324. Current Alcohol and Substance Use in HIV-infected and HIV/HCV-co-infected Patients in Routine Clinical Care across the U.S
Session: Poster Abstract Session: HIV Co-morbidities
Thursday, October 3, 2013
Room: The Moscone Center: Poster Hall C
Background: Little is known about how prevalence and patterns of alcohol and substance use differ among HIV-mono-infected and HIV/HCV-co-infected patients in the current treatment era. Most prior studies did not distinguish between current and past use, or examine individual illicit substances.

Methods: CNICS patients completed a touch-screen-based assessment including alcohol and substance use as part of clinical care. The most recent assessment data (from 5 sites: Seattle, Boston, Birmingham, San Diego, San Francisco) was used to measure substance use, including current at-risk alcohol use, amphetamine/crystal, cocaine/crack, heroin/opiate, or marijuana use, and assess patterns of concurrent substance use in HIV mono-infected and co-infected patients, using chi-squared tests. At risk alcohol use was defined as those who had a score ≥ 4 for men and ≥ 3 for women as measured by the AUDIT-C (Alcohol Use Disorders Identification Test Consumption).

Results:

Alcohol and substance use were examined among 5881 HIV mono-infected and 1155 HIV/HCV co-infected patients. Among all 7036 HIV infected patients, 24% reported at-risk alcohol use. Current substance use other than alcohol was higher among those with at-risk alcohol use vs. those without alcohol use (52 vs. 34%, p < 0.01), with prevalence more than double for all 4 illicit drug classes.

Current amphetamine, cocaine, opiate, and marijuana use was significantly higher in co-infected vs. mono-infected patients (p values all < 0.01). Fewer co-infected patients reported no current drug use vs. mono-infected patients (40 vs. 56%, p < 0.01), and were more likely to report 2 or more concurrent drugs (24 vs. 11%, p < 0.01). In contrast, at-risk alcohol use was lower among co-infected patients (19 vs. 25%, p < 0.01).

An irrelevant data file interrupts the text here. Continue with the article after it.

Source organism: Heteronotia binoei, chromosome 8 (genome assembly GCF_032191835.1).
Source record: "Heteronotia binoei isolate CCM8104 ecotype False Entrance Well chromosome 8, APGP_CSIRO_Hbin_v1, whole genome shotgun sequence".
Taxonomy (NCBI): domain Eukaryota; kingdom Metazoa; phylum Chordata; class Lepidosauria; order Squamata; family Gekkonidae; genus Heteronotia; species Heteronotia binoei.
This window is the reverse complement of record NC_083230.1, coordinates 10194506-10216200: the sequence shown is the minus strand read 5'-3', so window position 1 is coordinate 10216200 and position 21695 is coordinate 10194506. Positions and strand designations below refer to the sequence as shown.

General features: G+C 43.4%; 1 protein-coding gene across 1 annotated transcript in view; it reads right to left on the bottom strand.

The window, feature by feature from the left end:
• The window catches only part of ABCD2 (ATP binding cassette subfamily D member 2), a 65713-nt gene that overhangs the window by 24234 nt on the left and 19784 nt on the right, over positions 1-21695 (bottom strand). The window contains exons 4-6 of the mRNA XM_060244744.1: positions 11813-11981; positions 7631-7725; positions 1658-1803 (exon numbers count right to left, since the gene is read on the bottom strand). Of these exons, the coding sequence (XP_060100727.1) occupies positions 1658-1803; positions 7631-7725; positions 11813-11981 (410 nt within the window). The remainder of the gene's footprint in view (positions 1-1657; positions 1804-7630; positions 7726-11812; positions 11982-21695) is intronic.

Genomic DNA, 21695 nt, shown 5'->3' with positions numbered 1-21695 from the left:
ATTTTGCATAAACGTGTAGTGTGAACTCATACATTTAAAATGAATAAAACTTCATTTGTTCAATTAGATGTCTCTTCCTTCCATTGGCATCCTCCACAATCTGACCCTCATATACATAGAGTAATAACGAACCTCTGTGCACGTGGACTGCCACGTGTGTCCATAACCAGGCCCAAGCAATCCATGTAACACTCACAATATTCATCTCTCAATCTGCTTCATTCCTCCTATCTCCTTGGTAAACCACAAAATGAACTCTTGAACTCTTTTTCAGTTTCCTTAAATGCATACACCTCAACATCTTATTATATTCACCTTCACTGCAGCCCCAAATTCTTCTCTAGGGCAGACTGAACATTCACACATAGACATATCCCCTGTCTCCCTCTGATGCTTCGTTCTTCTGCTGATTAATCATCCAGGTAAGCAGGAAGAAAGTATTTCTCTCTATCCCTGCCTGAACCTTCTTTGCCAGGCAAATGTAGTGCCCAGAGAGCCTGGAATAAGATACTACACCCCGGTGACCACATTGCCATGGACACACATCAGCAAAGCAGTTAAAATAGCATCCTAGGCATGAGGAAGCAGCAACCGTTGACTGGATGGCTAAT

Conclusion: Patterns of substance use differ among HIV mono- and co-infected patients. These findings demonstrate the importance of evaluating individual substances, and distinguishing between current and past use. While at-risk alcohol use was lower among co-infected patients, 1 in 5 co-infected patients in clinical care reported current at-risk alcohol use. Greater focus on at-risk alcohol, and concurrent drug use, and additional targeted resources for addiction treatment/interventions are needed.

Jennifer C Ling, MD1, Carla V. Rodriguez, PhD2, Matthew Mimiaga, MPH, ScD3, Kenneth Mayer, MD4, Joseph Merrill, MD, MPH5, David Pantalone, PhD6, Geetanjali Chander, MD, MPH7, Mary E Mccaul, PhD7, Heidi Hutton, PhD7, Karen Cropsey, PsyD8, Michael J. Mugavero, MD, MHSc8, Katerina A Christopoulos, MD MPH9, W. Christopher Mathews, MD, MSPH10, Greer A. Burkholder, MD11, Michael S. Saag, MD12, Mari Kitahata, MD, MPH13, Heidi M. Crane, MD, MPH14 and CNICS (CFAR Network of Integrated Clinical Systems) cohort, (1)Division of Allergy and Infectious Disease, University of Washington, Seattle, WA, (2)Center for AIDS Research, University of Washington, Seattle, WA, (3)Psychiatry, Fenway Health/Massachusetts General Hospital/Harvard School of Public Health, Boston, MA, (4)The Miriam Hospital, Providence, RI, (5)Division of General Internal Medicine, University of Washington, Seattle, WA, (6)University of Massachusetts Boston, Boston, MA, (7)Johns Hopkins University, Baltimore, MD, (8)University of Alabama at Birmingham, Birmingham, AL, (9)University of California San Francisco, San Francisco, CA, (10)University of San Diego, San Diego, CA, (11)Infectious Diseases, University of Alabama at Birmingham, Birmingham, AL, (12)University of Alabama, Birmingham, AL, (13)Medicine, Center for AIDS Research, University of Washington, Seattle, WA, (14)Medicine/Infectious Diseases, University of Washington, Seattle, WA

Disclosures:

J. C. Ling, None

C. V. Rodriguez, None

M. Mimiaga, None

K. Mayer, None

J. Merrill, None

D. Pantalone, None

G. Chander, None

M. E. Mccaul, None

H. Hutton, None

K. Cropsey, None

M. J. Mugavero, None

K. A. Christopoulos, None

W. C. Mathews, None

G. A. Burkholder, None

M. S. Saag, None

M. Kitahata, None

H. M. Crane, None

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